The impact of a prolonged ebola outbreak on measles elimination activities in Guinea, Liberia and Sierra Leone, 2014-2015

Pan Afr Med J. 2020 Jan 6;35(Suppl 1):8. doi: 10.11604/pamj.supp.2020.35.1.19059. eCollection 2020.


Introduction: Guinea, Sierra Leone and Liberia have attained significant reduction in measles incidence between 2004 and 2013. The Ebola outbreak in 2014-2015 in West Africa caused significant disruption of the health service delivery in the three worst affected countries. The magnitude of the impact on the immunization program has not been well documented.

Methods: We reviewed national routine immunization administrative coverage data as well as measles surveillance performance and measles epidemiology in the years before, during and after the EVD outbreak in Guinea, Liberia, Sierra Leone.

Results: Both Liberia and Guinea experienced a sharp decline of more than 25% in the monthly number of children vaccinated against measles in 2014 and 2015 as compared to the previous years, while there was no reported decline in Sierra Leone. Guinea and Liberia experienced a decline in measles surveillance activity and performance indicators in 2014 and 2015. During this period, there was an increase in measles incidence and a decline in the mean age of measles cases reported in Liberia and Sierra Leone. Guinea started reporting high measles incidence in 2016. All three countries organized measles supplemental immunization activities by June 2015. Liberia achieved 99% administrative coverage, while Guinea and Sierra Leone attained 90.6% and 97.2% coverage respectively. There were no severe adverse events reported during these mass vaccination activities. The disruptive effect of the Ebola outbreak on immunization services was especially evident in Guinea and Liberia. Our review of the reported administrative vaccination coverage at national level does not show significant decline in measles first dose vaccination coverage in Sierra Leone as compared to other reports. This may be due to inaccuracies in coverage monitoring and data quality problems. The increases in measles transmission and incidence in these three countries can be explained by the rapid accumulation of susceptible children. Despite the organization of mass vaccination activities, measles incidence through 2017 has remained higher than the pre-Ebola period in all three countries.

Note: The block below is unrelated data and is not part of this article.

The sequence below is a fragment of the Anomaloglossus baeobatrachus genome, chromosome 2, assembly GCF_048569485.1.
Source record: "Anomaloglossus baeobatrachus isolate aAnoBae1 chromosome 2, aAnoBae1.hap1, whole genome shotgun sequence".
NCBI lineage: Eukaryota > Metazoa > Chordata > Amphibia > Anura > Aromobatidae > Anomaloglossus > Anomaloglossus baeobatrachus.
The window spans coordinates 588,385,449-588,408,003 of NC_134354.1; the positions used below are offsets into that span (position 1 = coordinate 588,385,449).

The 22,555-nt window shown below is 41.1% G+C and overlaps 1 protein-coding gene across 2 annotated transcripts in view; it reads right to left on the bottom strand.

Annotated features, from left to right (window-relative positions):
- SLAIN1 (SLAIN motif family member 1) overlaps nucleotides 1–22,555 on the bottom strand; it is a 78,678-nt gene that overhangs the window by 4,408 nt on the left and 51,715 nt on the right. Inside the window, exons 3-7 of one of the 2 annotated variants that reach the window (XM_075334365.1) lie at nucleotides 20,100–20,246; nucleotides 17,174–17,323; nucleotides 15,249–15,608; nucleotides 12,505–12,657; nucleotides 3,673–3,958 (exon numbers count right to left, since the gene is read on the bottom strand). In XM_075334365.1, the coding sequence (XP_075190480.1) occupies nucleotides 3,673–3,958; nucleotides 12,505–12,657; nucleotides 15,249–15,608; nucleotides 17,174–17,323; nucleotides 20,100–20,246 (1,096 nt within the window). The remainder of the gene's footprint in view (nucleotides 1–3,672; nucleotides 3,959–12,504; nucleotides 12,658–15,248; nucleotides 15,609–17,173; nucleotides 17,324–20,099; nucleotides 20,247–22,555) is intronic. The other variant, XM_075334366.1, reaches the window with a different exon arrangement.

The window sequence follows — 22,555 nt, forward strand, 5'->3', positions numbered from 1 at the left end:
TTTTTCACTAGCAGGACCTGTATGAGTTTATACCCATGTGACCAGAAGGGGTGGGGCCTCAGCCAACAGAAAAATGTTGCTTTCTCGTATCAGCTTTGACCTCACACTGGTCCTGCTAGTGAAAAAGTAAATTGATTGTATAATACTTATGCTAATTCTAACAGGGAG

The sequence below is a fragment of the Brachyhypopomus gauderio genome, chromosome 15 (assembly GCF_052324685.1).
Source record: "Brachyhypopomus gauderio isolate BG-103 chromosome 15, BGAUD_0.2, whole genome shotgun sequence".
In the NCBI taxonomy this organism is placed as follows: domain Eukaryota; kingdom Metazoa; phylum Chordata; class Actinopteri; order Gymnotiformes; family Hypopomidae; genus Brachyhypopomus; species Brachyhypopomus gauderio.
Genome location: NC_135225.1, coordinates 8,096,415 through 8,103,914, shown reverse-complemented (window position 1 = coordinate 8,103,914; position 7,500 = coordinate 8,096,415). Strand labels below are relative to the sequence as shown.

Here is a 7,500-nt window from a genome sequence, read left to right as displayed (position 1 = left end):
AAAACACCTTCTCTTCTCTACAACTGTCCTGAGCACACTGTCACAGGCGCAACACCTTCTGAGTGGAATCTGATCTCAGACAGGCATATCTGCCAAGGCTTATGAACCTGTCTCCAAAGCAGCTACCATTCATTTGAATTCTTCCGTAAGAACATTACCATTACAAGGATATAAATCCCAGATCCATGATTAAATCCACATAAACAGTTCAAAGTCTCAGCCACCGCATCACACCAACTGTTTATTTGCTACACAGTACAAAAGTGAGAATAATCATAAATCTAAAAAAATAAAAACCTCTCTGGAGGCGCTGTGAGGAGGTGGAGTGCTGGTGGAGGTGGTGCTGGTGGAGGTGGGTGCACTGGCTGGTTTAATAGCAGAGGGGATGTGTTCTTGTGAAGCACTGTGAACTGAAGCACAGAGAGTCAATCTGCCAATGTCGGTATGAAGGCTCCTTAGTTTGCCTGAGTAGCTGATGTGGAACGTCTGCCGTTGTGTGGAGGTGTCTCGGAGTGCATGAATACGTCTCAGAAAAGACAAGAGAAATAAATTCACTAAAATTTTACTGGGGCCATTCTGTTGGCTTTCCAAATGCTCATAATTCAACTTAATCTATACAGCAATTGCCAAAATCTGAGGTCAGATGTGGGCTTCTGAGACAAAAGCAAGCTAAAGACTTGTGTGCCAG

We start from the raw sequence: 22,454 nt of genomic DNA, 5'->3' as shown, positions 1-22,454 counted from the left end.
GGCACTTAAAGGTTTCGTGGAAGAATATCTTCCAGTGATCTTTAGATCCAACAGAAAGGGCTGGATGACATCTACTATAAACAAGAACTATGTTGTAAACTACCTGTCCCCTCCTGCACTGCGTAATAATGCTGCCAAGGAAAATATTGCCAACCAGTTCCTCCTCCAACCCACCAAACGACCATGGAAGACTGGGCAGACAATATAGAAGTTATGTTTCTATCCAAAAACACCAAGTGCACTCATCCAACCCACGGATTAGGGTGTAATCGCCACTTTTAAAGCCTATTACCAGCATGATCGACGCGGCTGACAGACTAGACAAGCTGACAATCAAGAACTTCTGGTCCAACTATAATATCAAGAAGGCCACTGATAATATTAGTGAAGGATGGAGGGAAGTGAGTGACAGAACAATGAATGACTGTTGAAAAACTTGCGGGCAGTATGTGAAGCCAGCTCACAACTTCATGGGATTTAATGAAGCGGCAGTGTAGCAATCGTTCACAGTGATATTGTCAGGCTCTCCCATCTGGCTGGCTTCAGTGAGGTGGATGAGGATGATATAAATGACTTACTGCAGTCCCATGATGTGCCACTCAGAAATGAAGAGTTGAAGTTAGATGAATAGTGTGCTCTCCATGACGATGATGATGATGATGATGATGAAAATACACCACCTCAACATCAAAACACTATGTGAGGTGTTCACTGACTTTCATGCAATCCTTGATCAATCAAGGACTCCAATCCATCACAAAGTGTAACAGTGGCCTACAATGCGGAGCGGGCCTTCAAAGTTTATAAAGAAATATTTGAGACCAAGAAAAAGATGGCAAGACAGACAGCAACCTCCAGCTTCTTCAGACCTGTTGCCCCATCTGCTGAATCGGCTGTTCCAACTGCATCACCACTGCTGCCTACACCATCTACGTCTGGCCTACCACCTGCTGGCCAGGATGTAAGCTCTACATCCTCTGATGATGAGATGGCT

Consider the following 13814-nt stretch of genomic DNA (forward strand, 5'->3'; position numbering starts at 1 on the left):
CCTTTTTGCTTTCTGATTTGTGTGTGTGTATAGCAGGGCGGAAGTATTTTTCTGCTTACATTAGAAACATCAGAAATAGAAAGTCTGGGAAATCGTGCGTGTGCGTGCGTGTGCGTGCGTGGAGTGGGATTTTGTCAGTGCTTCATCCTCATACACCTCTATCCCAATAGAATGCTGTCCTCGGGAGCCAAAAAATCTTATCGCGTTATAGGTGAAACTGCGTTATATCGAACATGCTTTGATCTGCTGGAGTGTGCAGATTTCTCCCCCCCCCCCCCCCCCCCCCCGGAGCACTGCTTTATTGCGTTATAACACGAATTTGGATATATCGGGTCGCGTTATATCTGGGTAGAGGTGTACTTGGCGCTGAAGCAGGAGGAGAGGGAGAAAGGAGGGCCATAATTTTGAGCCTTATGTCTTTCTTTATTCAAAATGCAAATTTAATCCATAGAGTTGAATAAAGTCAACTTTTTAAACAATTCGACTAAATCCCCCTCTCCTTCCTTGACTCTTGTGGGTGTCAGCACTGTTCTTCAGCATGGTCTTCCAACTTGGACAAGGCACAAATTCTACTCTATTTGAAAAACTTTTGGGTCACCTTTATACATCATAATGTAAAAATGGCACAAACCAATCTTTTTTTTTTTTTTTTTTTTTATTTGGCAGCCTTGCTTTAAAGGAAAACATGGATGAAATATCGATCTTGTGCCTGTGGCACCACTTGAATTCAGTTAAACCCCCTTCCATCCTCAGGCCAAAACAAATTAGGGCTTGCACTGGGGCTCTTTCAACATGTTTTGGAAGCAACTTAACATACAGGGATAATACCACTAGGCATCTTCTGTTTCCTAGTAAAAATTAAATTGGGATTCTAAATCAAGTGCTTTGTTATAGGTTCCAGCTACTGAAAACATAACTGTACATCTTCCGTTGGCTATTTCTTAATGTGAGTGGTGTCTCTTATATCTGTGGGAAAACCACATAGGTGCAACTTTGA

Conclusion: The Ebola outbreak in West Africa significantly affected measles vaccination coverage rates in two of the three worst affected countries, and led to persistent gaps in coverage, along with high measles incidence that was documented until two years after the end of the Ebola outbreak. Liberia and Sierra Leone have demonstrated coverage improvements after the end of the Ebola outbreak.

Keywords: Ebola; Guinea; Liberia; Sierra Leone; West Africa; coverage; measles; outbreak; vaccination.

MeSH terms

  • Child
  • Child, Preschool
  • Delivery of Health Care / methods
  • Delivery of Health Care / organization & administration
  • Delivery of Health Care / standards
  • Disease Eradication / methods
  • Disease Eradication / organization & administration*
  • Disease Eradication / standards
  • Disease Outbreaks*
  • Guinea / epidemiology
  • Hemorrhagic Fever, Ebola / epidemiology*
  • Humans
  • Immunization Programs / organization & administration*
  • Immunization Programs / standards
  • Immunization Programs / statistics & numerical data
  • Infant
  • Liberia / epidemiology
  • Mass Vaccination / organization & administration
  • Mass Vaccination / standards
  • Mass Vaccination / statistics & numerical data
  • Measles / epidemiology
  • Measles / prevention & control*
  • Population Surveillance
  • Retrospective Studies
  • Sierra Leone / epidemiology
  • Vaccination Coverage / organization & administration
  • Vaccination Coverage / standards
  • Vaccination Coverage / statistics & numerical data*